Let's Teach Creationism

From: Susan Brassfield (Susan-Brassfield@ou.edu)
Date: Wed Jan 26 2000 - 13:56:05 EST

  • Next message: Cliff Lundberg: "Re: The Kansas Science Education Standards"

    This was also posted to the other list I am on and thought it might make
    for interesting reading.


     #### begin cross post ####
     I thought this was a terrific article, and so am sharing it with you all.
     It's from the February, 2000 issue of "Liberty", the monthly magazine
     published by the Liberty Foundation, 1018 Water Street, Suite 201, Port
     Townsend, Washington 98368. It IS copyrighted (obviously), so please credit
     both publication and author.

     ##### name of sender witheld ####


     by Bart Kosko

     Fundamentalist Christians are correct: creationism should be taught in the
     schools. But they won't like the results.

     The Kansas State Board of Education voted in August to allow state techers
     not to teach evolution of the Big Bang theory of cosmic creation. Then New
     Mexico's State Board of Education voted 14-1 in October to ban creationism
     from the state curriculum.

     The New Mexico declaration went too far. There is one point where the
     creationists are right: Schools should teach creationism in science classes.
     Creationism offers an ideal case study of the scientific method. But
     creationists may not like the result.

     All good theories should have a central claim and creationism does: God
     created the world. Most versions further claim that God created Earth and
     that He created the life forms on its surface.

     But science demands mechanisms. It demands to know how something happens. So
     what is the mechanism of creationism? How did God create the world? Did He
     just say, "Behold!" and the world appeared? Then how does this "beholding"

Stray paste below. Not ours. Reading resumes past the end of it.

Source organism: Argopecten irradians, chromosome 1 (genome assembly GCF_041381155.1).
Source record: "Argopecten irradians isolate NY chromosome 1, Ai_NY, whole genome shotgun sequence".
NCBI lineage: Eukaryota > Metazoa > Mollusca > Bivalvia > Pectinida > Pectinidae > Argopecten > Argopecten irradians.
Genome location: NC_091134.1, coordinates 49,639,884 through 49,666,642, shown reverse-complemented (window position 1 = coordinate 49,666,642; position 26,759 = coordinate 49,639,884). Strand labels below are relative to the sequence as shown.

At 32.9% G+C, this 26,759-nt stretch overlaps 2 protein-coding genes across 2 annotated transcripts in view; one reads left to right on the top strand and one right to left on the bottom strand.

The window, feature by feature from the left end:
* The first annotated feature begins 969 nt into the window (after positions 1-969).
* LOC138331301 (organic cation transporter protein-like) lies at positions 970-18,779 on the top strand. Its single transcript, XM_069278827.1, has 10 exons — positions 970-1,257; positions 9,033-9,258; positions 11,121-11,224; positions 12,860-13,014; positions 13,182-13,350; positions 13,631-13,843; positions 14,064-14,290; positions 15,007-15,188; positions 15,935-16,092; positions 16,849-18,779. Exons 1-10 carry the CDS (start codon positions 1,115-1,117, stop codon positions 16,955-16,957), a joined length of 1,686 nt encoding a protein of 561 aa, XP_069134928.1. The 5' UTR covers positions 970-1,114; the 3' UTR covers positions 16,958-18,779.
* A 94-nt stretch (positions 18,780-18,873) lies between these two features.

work? Does it have a mathematical description? Does it obey the law of

     Creationism just asserts that a miraculous power did something miraculous.
     does not say how. So it barely counts as a theory at all. It also does not
     say what this miraculous power or creature is or how the power or creature
     works. It puts forth one miracle to explain another and yet it describes
     neither. So creationism looks more like a restatement of the creation event
     rather than an explanation of it.

     Scientists do not have these problems when they explain where the latest
     variety of yellow sweet corn comes from. Farmers grow large fields of corn
     and look for an occasional mutation. Sunlight might cause the mutation when
     random photon hits part of a DNA coil in a corn plant and changes its
     blueprint. Farmers plant the seeds from the mutated corn and repeat the
     process until they produce a new variety. This theory of creation uses only
     the mechanisms of variation and selection.

     Science also demans testability. That means that some evidence could lead
     to reject the theory as false. What evidence would contradict the claim that
     God made the world? Does it matter that the universe expands until it ends
     a heat death (as it looks like it will) or if gravity makes it contract back
     to a point? What possible data would refute the claim?

     Creationism must fill in the blank: God did not create the world if -- what?
     Here science draws a hard line. No such negative data means no scientific
     theory. A scientific theory must in principle risk something in test. That
     what makes it scientific.

     We may not be able to directly test the Big Bang theory in a laboratory, but